Like most collision repair instructors at vo-tech schools around the nation, Todd Kieffer has no problem finding jobs for his students. But finding the funds to purchase desperately needed equipment to train those students – that’s another story.
So when Greene County Career and Technology Center in Waynesburg, Pa., recently received a $200,000 state grant – around half of which is earmarked for a new paint booth for the auto body program – it was a godsend.
But that’s not the only reason that Kieffer sees these as “extremely exciting times” for the school’s collision repair program.
With the support of Mark Krupa, the school’s administrative director, the program has upgraded its equipment and re-engaged with the local business community, according to Kieffer.
“In years past, I don’t think there were a lot of students going out on co-op, so a lot of local body shops said, ‘Well, if you’re not going to help us, we’re not going to help you,’” Kieffer told BodyShop Business. “ … We have community buy-in now. We have a lot of local shops taking interest in the program. They’re on our advisory committee and they’re making suggestions. The really neat thing is Mr. Krupa is listening, and that’s pretty exciting for me.
“ … There are a couple of big key players [collision repair shops] in our area, and they’re starting to take kids on co-op. So we have co-op going on again, we have a strong advisory committee and things are good. Things are really good.”
Krupa recently approved the purchase of a squeeze-type resistance spot welder for the program, Kieffer noted.
“He’s trying to get us everything we need,” Kieffer added. “ … The shop has been in need of a few things for a while, and he’s really making a difference.”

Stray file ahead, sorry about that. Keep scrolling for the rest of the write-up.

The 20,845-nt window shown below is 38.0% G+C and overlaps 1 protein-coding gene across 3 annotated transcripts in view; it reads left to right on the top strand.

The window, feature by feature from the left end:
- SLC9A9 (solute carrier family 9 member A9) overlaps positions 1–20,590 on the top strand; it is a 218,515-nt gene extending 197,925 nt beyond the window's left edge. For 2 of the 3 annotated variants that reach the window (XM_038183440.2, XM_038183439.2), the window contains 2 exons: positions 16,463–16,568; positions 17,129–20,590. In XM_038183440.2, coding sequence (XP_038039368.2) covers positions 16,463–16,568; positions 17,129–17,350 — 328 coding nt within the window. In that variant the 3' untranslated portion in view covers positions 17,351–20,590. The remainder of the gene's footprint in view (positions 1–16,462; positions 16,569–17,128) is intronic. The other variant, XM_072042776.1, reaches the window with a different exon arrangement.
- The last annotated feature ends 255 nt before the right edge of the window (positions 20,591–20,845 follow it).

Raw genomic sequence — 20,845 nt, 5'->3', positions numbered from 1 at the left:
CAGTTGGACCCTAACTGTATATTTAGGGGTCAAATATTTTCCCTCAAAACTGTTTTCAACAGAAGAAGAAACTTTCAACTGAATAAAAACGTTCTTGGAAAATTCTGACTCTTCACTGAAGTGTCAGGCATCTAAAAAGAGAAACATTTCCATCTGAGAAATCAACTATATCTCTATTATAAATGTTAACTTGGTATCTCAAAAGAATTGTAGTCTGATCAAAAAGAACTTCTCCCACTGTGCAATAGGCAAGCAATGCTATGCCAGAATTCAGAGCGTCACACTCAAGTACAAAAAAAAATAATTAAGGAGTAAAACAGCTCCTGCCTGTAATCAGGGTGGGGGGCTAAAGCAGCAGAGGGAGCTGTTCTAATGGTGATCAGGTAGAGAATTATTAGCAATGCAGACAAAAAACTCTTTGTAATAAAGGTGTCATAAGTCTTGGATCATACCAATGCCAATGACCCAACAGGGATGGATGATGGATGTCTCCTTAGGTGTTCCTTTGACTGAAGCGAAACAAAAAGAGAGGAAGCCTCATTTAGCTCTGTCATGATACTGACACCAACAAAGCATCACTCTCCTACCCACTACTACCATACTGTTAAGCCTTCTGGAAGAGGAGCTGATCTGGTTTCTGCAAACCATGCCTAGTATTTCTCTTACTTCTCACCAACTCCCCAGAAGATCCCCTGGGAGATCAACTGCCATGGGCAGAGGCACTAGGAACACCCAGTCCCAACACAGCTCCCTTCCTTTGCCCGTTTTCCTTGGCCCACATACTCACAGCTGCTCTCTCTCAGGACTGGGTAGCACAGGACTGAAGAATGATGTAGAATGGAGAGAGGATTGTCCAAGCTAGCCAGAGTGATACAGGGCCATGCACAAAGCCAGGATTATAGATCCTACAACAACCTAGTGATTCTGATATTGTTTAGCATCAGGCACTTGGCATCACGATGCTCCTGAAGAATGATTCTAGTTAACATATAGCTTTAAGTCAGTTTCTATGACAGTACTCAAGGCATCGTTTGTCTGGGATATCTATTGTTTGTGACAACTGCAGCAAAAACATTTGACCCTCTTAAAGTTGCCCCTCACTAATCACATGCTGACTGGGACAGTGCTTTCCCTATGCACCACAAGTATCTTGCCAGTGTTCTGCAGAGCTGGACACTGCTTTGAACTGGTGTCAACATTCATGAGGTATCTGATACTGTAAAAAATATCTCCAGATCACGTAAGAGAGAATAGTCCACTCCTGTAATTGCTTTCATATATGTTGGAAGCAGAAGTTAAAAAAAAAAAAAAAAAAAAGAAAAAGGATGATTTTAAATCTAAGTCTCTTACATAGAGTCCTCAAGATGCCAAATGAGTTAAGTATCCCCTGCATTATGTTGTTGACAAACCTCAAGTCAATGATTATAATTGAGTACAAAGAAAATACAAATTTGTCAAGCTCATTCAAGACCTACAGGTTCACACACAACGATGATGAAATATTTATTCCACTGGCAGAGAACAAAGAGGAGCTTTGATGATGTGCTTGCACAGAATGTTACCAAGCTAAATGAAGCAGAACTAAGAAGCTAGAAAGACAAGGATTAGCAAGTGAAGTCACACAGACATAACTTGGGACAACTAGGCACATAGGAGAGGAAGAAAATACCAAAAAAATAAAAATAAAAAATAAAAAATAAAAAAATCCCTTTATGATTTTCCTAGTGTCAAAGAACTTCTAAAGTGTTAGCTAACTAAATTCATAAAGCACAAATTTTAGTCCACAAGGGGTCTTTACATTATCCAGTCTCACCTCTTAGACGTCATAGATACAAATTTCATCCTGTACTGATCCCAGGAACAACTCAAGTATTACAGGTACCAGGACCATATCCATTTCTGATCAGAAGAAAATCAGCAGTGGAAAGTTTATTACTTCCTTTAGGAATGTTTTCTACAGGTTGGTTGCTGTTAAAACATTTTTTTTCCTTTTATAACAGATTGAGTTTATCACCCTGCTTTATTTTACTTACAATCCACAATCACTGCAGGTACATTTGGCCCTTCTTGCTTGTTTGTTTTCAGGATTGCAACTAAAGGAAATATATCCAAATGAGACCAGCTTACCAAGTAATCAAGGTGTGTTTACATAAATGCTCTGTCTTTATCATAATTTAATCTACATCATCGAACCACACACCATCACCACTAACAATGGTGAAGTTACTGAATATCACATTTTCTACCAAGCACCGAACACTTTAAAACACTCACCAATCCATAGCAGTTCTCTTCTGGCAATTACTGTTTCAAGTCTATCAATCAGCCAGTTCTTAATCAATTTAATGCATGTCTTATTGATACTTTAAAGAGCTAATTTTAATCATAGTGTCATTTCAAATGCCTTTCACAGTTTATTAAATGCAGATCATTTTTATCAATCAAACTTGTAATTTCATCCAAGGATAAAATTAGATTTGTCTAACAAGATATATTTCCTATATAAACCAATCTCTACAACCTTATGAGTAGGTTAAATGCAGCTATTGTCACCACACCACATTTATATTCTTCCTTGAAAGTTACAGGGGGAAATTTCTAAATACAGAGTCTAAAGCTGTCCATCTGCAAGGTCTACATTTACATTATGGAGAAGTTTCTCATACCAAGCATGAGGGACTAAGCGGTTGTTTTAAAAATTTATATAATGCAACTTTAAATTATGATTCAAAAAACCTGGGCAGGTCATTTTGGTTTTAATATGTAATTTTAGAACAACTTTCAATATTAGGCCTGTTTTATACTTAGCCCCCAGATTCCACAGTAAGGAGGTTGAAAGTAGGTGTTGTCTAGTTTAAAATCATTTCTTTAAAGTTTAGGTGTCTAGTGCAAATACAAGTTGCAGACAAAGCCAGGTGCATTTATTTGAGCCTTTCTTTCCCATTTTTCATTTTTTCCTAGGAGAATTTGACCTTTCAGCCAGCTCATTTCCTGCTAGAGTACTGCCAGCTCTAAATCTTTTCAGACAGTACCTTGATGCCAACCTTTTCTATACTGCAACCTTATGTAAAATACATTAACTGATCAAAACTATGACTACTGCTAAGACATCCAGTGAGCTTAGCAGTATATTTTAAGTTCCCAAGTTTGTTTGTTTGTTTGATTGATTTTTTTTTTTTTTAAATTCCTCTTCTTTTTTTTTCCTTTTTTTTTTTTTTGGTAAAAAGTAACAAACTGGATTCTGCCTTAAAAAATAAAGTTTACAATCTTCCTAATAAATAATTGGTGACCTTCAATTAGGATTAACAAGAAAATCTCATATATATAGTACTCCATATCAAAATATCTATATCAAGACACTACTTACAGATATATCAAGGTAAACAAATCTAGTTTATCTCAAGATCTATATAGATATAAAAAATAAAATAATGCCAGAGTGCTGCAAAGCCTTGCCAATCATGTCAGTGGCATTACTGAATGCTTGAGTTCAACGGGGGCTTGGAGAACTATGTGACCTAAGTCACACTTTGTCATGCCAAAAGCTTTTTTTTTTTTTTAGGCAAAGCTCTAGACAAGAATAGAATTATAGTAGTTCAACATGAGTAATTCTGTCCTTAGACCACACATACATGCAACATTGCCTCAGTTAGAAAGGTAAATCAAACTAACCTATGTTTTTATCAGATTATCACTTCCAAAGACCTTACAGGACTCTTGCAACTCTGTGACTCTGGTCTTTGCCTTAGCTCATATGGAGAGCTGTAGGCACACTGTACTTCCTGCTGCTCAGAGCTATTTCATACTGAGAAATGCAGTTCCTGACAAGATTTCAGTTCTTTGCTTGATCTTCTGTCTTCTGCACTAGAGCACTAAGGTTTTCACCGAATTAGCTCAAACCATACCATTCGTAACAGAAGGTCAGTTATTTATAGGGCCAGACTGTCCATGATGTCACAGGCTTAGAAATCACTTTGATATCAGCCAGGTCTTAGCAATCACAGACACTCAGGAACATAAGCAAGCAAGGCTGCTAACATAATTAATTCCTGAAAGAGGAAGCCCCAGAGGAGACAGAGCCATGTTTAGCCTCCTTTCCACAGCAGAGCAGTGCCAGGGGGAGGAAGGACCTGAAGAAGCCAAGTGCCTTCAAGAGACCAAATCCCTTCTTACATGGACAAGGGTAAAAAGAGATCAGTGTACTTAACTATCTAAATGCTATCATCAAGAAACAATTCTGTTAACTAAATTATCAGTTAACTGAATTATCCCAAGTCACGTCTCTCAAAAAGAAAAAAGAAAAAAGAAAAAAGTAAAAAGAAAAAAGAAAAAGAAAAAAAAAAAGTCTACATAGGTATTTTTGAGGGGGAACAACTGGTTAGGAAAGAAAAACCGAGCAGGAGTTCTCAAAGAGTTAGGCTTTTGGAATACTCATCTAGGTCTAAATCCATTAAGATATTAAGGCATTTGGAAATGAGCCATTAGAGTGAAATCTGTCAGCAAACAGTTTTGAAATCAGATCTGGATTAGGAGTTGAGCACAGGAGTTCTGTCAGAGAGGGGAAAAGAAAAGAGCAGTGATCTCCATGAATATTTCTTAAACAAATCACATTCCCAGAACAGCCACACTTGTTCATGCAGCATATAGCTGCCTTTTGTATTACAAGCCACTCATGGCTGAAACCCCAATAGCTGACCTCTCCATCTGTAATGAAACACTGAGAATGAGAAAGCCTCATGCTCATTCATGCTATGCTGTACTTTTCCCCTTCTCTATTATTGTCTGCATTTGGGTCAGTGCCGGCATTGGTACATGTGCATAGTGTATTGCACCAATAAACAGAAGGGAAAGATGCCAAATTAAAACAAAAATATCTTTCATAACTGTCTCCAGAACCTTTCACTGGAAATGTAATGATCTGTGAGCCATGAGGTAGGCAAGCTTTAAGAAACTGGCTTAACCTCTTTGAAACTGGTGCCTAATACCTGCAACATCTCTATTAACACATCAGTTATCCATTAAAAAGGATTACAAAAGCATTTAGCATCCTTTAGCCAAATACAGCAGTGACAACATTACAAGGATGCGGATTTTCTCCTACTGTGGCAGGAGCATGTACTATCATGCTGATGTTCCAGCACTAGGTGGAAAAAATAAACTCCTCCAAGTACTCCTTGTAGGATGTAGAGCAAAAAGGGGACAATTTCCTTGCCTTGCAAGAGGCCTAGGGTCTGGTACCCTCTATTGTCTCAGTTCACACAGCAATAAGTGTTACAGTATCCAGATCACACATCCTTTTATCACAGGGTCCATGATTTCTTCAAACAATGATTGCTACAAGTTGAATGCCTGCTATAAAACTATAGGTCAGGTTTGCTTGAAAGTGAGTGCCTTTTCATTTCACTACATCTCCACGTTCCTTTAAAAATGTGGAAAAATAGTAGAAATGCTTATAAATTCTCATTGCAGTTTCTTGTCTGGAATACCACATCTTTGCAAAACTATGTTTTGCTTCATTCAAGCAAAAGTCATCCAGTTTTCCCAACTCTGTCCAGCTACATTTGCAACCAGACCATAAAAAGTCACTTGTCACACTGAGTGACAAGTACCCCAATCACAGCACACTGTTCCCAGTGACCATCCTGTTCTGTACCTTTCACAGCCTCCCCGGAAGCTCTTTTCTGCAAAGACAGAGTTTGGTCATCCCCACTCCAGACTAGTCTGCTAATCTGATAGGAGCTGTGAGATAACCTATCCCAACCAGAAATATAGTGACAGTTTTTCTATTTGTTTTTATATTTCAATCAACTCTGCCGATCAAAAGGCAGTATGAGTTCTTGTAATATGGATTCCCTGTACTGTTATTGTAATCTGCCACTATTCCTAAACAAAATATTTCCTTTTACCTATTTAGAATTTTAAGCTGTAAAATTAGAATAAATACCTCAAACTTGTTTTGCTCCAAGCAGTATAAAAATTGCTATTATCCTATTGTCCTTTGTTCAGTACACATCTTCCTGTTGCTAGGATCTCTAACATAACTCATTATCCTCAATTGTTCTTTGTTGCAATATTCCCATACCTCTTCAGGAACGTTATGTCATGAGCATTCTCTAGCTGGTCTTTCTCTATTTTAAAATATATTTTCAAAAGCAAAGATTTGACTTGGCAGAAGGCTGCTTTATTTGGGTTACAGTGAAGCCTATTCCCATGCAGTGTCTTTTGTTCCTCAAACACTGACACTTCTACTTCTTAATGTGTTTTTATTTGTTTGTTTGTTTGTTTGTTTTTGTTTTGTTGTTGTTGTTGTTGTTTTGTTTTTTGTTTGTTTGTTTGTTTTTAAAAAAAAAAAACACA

On top of all that, the school is considering expanding its body shop. With the help of another local company – PPG, whose world headquarters is in downtown Pittsburgh – the school is drafting a new layout, which could include a mixing room adjacent to the new paint booth, according to Kieffer.
“We’re trying to make it legit,” Kieffer said. “We’re trying to make it like a shop – like what they would see in the real world.”
Kieffer, who grew up working in his dad’s body shop, sees teaching as a way to give back to the only industry that he’s ever known. His goal, not surprisingly, “is to get these students into the local body shops and get them started.”
He marvels at how the landscape has changed since he started working in the auto body industry years ago.
“When I got in, [techs] were a dime a dozen,” Kieffer explained. “And if you didn’t like it, they told you to hit the road, grab your toolbox and you were out, and there was somebody replacing you. We don’t have that anymore.”
Today, the demand is so robust that when shops call him looking for techs, they’re not asking for just one.
“It’s, ‘Hey, do you have two students? Do you have three students? I’ll take them all,’” Kieffer said. “That’s pretty exciting for the kids who really want to get into this.”